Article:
It would be criminal of me not to mention the acts that came after Malik Turner. Natasha Matthews, who was born in Greenville but has since found herself singing at St. John Free Will Baptist Church in Kinston, had the voice of an angel. And Mal Williams put on a show that you would expect from an Eastern North Carolina gospel legend. Every single performance was nothing short of amazing, and it made me start to question my yuppie ways.
Williams is from Snow Hill, a place that is the definition of small-town America. Snow Hill doesn’t quite have a population of 2,000, yet again, he was one of the best live performers I had seen in a long time.
Williams arrived in a very unassuming manner, he walked in wearing a plain blue suit but before his performance ran to the phone both, put on his cape, and transformed into the internationally renowned performer that he is. After that, his crew started to set up their own instruments before seemingly disappearing to allow the other acts to stand on their own. I found myself thinking, “Malik had just happened to be from Kinston and was young enough that no one had discovered him yet. Yeah, Natasha Matthews is great but she’s a minister so obviously, the Lord and her church work come first — she’s just singing where she preaches.” When Mal Williams stated that his band was comprised of his family members I thought I finally had my gotcha moment. “See I knew the first two were flukes this is more on the lines of what I was expecting.” I foolishly thought, I was clearly wrong.
Mal chooses his family members as bandmates not just because of their strong ties but also because they are the best players he could find. His cousin Darius Shackleford is a man that is a legend in his own right, who was considered good enough to be featured on an album with the likes of Maceo Parker and George Higgs. Even their drummer Clyde Felton Jr. is a published solo artist with multiple albums and singles available on the Apple Store. Mal’s wife was a force to be reckoned with in her own right. She was able to steal the show to a degree that I hadn’t thought possible after the strong performances from the rest of the group. The whole family performed so well that they were reminiscent of the early days of the Jackson 5.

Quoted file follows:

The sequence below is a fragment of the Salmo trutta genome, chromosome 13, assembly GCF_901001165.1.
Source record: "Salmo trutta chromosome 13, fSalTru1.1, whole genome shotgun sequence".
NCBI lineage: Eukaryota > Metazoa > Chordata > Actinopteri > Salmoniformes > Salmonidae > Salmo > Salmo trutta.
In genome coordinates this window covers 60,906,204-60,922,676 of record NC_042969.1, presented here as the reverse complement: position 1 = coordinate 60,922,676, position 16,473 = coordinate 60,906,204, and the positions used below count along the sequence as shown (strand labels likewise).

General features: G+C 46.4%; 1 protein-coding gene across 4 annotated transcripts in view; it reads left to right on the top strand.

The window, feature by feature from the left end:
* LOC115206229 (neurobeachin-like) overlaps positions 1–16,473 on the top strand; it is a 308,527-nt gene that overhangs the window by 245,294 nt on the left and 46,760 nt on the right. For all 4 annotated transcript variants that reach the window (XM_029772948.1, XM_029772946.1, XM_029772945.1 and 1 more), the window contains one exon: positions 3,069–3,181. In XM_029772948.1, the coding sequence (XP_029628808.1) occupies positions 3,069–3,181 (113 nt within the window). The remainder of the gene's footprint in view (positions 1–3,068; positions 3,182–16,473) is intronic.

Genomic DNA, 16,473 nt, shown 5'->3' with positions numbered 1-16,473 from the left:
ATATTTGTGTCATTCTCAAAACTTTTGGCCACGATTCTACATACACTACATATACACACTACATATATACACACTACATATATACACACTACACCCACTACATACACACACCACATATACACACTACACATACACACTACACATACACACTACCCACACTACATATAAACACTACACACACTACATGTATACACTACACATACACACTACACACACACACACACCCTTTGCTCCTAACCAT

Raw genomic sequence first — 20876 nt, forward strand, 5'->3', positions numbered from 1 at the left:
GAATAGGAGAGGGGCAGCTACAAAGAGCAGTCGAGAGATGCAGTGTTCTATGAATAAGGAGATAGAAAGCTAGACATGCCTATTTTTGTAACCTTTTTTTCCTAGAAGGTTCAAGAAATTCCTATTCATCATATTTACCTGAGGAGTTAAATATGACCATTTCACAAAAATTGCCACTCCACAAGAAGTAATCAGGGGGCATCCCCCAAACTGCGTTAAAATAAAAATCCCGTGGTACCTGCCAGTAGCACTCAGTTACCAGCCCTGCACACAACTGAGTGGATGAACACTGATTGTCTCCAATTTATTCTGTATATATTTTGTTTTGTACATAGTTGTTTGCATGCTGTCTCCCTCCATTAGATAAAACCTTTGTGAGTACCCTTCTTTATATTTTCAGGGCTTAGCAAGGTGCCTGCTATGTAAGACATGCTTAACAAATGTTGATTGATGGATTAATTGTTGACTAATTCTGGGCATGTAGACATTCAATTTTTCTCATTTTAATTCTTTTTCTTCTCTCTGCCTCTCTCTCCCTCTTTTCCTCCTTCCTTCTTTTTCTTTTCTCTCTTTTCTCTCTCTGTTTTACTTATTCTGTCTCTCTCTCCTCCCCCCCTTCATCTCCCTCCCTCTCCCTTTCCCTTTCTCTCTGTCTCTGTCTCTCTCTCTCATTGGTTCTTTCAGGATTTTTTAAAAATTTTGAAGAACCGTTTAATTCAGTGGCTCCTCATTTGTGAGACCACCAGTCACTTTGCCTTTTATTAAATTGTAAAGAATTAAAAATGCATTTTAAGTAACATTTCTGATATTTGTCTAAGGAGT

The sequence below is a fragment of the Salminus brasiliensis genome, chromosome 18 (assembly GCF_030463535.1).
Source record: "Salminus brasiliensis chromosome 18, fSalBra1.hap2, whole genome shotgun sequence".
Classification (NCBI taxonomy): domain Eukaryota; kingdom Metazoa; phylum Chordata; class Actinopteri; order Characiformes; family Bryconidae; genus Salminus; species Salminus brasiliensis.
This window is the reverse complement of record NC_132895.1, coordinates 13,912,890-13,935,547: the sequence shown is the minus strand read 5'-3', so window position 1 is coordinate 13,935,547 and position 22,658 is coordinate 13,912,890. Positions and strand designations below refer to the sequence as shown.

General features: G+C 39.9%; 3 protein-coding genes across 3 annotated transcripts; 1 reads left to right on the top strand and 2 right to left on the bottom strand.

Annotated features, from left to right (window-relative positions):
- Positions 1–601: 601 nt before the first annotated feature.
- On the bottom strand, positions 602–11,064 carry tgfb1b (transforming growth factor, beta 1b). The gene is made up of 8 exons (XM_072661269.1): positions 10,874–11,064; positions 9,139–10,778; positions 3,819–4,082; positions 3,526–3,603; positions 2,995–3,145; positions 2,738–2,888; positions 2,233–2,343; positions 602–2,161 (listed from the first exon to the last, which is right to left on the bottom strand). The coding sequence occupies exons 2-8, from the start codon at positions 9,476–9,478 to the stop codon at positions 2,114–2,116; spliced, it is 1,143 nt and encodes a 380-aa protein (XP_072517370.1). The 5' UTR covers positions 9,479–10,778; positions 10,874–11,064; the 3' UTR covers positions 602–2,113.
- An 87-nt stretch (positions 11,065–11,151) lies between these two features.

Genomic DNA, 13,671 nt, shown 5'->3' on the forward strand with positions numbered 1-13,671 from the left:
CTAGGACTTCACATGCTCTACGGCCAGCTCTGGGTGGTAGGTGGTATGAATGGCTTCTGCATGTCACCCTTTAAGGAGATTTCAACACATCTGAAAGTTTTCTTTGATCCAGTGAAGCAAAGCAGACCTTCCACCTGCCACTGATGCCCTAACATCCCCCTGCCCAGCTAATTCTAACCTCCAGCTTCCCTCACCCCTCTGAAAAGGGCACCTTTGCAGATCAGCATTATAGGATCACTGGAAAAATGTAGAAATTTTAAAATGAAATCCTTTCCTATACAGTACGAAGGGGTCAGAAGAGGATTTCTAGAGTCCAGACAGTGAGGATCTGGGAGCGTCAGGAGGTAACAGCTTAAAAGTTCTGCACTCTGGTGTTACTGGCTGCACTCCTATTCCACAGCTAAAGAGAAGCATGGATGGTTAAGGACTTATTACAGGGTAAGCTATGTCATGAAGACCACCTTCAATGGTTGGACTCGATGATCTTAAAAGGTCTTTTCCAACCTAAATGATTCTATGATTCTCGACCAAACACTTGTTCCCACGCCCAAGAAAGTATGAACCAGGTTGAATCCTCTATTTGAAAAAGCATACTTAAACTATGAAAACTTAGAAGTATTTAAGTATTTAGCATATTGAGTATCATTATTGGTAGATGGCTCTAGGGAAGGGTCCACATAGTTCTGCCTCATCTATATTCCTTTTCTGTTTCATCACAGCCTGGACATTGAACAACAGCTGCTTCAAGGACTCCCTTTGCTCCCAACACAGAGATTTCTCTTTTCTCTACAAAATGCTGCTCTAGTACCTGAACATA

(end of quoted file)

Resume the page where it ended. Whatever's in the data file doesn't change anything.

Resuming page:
In this tiny town hall, I witnessed two North Carolina musicians perform at the highest level. Williams is a man that has performed on five different continents and gone in front of stadiums of 40,000 people. A man that has an upcoming tour in Israel, and yet here he was in a room of no more than a couple hundred people, in a town that might not have existed if a wrong wire was cut. I was so close that I could see the sweat dripping down his face and had to move my legs when he came my way, so he didn’t trip. It was an experience that many people dream of having, and yet I still saw empty chairs. Foodies have discovered Kinston, I hope that music yuppies will too.
This concert was sponsored by the African American Heritage Commission of Lenoir County.
Vergil Demery, a senior at North Carolina Central University, is studying English. He has been in the Triangle area since the age of three. Vergil, who loves to write, is crafting stories for the Come Hear North Carolina campaign, and he plans to go into journalism after graduating.
Sierra Turner graduated from North Carolina Central University recently, where she earned a B.A. in Mass Communication with a concentration in Broadcast Media. She is also working in the Folklife Program — focusing on diversifying her work as a multimedia storyteller.